Cold weather can be hazardous for anyone, but it is riskiest for the elderly. Often, this is because older adults have existing medical conditions that impair their ability to cope with the cold. Additionally, the elderly tend to be prone to accidents in severe weather. And, depression is frequently a cause for concern in connection with the elderly and the winter.
Understanding these cold weather health risks is an important first step to preventing an emergency.
Impaired Senses Can Lead to Hypothermia
It’s not uncommon for an older person to suffer from impaired circulation, diabetes or arthritis. Moreover, people who have had a stroke may have some paralysis. Though all of these conditions may be distinct, they all have the symptom of impairing the person’s sense of touch and, accordingly, their ability to sense cold. This is frequently a problem in the extremities, which are particularly prone to getting cold quickly. Being exposed to cold temperatures, indoors or out, for a long period of time can lead to a condition known as hypothermia. This is a state of the body being at an abnormally low temperature. Symptoms include confusion, sleepiness, paleness and excessive shivering. When these symptoms are present, it’s important to seek immediate emergency assistance. The National Institutes of Health suggests the condition can be prevented by taking a few simple steps like keeping the thermostat turned up and wearing various layers of loose fitting clothing.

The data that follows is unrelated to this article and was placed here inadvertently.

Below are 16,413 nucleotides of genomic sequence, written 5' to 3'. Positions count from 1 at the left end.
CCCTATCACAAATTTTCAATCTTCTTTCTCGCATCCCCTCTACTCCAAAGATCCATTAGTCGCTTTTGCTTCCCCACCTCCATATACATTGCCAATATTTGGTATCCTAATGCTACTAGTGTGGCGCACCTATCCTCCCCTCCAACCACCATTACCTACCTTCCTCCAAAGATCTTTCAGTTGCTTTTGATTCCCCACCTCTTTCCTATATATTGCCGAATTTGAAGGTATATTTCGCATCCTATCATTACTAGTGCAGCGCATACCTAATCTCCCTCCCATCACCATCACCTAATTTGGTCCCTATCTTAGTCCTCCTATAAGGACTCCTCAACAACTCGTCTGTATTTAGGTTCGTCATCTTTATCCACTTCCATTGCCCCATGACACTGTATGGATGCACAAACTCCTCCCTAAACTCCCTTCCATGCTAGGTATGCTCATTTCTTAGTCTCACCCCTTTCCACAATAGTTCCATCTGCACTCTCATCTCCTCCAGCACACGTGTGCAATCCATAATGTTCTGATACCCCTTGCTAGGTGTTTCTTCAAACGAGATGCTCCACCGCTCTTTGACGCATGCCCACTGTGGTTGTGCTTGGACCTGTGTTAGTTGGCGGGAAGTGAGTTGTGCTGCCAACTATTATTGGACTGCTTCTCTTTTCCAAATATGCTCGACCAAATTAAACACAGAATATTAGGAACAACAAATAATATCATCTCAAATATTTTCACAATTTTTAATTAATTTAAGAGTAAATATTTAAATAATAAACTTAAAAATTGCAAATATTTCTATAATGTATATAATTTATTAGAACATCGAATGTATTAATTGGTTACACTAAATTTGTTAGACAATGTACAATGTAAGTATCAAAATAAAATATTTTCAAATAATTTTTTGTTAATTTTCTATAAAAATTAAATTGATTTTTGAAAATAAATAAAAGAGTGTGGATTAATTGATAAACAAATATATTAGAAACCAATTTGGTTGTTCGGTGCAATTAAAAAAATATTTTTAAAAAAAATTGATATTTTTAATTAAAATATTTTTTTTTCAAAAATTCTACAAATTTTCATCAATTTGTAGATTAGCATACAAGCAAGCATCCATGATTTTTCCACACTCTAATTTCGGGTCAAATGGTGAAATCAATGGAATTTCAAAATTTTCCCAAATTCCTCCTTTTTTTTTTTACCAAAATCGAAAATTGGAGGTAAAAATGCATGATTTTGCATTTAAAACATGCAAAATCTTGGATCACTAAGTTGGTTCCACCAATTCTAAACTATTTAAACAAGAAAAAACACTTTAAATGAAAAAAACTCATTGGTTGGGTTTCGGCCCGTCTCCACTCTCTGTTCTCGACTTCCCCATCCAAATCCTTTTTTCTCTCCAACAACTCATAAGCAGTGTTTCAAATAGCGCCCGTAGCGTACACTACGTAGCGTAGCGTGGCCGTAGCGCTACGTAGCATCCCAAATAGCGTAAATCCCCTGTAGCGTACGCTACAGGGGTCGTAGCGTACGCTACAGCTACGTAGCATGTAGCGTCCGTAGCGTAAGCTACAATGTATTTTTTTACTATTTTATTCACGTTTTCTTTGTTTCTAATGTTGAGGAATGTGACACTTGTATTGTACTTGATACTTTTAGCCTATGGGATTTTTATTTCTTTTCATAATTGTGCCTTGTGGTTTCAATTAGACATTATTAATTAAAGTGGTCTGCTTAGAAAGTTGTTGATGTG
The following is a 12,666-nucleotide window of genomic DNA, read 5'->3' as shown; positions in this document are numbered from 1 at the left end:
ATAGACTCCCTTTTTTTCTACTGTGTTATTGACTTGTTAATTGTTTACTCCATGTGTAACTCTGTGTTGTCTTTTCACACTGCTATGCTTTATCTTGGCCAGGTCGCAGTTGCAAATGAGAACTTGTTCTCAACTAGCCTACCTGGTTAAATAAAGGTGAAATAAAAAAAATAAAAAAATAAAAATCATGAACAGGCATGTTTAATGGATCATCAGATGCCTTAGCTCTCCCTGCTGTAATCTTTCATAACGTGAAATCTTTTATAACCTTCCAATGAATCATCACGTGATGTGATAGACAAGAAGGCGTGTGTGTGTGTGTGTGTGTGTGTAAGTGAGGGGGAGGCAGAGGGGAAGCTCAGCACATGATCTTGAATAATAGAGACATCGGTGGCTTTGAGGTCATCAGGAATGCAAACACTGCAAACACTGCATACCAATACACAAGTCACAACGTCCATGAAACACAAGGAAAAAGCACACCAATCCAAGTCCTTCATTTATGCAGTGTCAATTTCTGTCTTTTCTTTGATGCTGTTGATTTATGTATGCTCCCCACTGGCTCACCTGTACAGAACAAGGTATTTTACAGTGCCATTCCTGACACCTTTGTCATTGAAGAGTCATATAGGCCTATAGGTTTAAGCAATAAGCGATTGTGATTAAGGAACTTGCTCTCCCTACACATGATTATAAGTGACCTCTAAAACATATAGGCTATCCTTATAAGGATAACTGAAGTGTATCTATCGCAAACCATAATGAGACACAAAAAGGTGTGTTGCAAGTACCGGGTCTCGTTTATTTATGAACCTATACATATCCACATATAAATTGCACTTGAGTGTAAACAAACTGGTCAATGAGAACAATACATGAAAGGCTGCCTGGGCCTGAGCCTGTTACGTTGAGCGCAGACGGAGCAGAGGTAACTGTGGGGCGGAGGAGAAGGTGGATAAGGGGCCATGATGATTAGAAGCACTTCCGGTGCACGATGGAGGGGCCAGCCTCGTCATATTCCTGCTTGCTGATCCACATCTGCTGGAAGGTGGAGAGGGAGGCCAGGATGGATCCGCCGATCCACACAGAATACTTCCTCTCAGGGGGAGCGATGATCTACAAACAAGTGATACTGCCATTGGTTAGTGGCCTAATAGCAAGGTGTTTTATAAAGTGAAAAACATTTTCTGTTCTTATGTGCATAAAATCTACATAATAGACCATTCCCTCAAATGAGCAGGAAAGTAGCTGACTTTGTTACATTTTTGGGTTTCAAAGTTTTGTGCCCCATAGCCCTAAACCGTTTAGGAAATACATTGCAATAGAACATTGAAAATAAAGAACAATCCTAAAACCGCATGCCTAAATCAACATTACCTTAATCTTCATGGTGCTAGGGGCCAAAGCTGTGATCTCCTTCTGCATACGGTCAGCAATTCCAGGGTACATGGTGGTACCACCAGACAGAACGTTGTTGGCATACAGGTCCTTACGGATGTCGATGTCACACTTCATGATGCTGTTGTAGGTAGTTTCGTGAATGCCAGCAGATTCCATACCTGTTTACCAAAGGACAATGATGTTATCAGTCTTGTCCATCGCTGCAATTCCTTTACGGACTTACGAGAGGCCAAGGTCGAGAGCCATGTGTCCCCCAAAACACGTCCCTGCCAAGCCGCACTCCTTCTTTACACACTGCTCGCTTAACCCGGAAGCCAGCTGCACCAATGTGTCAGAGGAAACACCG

Slips, Falls and Other Injuries
When the weather is cold and icy, even a simple trip to the mailbox can prove to be perilous. The risks multiply when the elderly person attempts to shovel the driveway or take the car to the grocery store. Any of these ordinary activities can become a health concern when snow and ice cover the ground. A fall that merely results in a bruise for a younger person can easily break a bone in an older one. Frequently, a broken bone leads to other medical complications like pneumonia. Excessive, unusual physical activity like shoveling can bring on a heart attack, and driving on icy roads is an invitation to an accident and physical injury. That’s why it’s so important for older adults to exercise caution. When severe weather is in the forecast, plan ahead by stocking up on supplies or arrange to have someone deliver them. Put off running errands until the weather improves, and arrange to have a neighbor drop by once or twice a day.
The Winter Blues
Bad weather can leave the elderly feeling more isolated than ever. Depression is a debilitating condition that saps the energy and leaves the individual susceptible to numerous other illnesses. Combat depression by arranging for regular visits from a home care professional, friends or family. Frequent welfare checks can be the key to avoiding serious medical complications brought about by seclusion.
Ice and snow are an inevitable part of winter, and they can mean health hazards for seniors. However, being aware of these major health concerns can help prevent them from happening. With a little advance planning, older adults can weather the winter in warmth and comfort.